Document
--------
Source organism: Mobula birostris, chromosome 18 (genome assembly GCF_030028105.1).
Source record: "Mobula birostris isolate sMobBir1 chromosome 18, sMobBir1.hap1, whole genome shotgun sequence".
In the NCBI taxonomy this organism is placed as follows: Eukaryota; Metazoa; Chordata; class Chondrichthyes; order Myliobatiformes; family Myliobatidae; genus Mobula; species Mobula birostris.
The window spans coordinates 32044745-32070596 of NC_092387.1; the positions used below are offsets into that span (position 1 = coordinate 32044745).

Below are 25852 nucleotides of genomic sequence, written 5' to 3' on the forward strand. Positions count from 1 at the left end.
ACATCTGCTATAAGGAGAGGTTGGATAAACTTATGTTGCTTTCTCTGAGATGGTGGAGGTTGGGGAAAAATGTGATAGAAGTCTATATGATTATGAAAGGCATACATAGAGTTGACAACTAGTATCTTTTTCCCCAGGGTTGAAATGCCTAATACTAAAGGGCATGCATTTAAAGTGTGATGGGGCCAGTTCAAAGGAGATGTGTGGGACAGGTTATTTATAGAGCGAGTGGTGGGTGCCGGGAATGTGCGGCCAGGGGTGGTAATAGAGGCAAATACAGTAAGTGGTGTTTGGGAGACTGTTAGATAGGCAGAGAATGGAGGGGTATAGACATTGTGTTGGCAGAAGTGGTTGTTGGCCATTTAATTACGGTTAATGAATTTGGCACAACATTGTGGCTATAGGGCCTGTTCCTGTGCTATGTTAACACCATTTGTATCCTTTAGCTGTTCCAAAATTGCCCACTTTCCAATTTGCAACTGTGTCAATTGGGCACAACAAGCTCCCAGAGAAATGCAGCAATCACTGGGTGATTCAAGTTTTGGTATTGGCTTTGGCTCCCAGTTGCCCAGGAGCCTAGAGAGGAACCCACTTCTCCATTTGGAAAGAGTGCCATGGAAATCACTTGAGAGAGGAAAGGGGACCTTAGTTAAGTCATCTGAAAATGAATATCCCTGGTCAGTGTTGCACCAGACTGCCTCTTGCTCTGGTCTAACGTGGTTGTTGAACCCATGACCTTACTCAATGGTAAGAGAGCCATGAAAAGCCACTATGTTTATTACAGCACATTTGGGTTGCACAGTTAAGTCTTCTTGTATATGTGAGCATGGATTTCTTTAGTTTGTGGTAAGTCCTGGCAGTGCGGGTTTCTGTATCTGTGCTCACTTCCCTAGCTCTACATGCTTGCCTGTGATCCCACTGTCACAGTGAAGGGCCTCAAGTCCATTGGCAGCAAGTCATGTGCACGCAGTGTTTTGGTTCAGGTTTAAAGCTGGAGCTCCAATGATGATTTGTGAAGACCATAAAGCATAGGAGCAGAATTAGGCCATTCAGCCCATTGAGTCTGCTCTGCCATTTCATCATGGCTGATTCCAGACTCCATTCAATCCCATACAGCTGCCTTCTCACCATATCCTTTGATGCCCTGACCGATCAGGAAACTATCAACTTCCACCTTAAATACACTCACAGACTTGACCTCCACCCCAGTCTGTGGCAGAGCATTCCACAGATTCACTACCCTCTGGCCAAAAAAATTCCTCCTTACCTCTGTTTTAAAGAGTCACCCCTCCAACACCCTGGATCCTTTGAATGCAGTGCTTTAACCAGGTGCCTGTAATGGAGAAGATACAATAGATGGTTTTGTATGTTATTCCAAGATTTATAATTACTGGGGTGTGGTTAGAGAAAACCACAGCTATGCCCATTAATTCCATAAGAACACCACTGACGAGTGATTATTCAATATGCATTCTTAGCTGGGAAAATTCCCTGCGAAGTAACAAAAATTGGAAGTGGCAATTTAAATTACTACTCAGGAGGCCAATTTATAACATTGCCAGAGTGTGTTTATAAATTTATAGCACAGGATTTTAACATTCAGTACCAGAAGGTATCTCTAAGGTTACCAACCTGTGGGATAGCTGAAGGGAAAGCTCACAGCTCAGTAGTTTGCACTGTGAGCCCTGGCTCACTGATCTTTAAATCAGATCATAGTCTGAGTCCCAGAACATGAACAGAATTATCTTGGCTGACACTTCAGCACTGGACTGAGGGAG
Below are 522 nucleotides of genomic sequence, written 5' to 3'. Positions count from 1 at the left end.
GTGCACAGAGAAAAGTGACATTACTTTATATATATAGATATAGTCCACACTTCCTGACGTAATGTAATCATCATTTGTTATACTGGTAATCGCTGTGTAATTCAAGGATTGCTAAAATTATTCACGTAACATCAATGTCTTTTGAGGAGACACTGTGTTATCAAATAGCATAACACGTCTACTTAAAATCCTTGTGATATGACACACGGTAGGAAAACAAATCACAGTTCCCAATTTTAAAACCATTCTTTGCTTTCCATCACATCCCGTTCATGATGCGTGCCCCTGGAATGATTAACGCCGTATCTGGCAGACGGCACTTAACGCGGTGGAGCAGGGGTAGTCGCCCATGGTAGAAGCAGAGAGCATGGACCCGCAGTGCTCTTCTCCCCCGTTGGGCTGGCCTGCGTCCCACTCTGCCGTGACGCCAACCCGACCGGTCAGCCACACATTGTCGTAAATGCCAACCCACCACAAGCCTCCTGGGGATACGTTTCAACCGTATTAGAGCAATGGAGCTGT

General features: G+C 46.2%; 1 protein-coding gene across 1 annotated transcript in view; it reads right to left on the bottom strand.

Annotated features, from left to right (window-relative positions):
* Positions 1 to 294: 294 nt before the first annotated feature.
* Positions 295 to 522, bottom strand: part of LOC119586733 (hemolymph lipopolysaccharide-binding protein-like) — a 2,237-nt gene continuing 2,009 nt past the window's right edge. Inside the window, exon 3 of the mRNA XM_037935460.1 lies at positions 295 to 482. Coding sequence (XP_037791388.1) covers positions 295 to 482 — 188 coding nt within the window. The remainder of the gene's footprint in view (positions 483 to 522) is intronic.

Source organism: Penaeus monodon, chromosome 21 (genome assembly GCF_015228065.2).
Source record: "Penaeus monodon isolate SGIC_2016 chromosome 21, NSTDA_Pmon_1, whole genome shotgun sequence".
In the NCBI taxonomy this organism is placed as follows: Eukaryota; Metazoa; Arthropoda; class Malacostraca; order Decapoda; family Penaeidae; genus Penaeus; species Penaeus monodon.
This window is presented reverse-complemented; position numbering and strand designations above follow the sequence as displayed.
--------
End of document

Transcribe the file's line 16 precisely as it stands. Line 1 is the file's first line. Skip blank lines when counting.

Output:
This window is presented reverse-complemented; position numbering and strand designations above follow the sequence as displayed.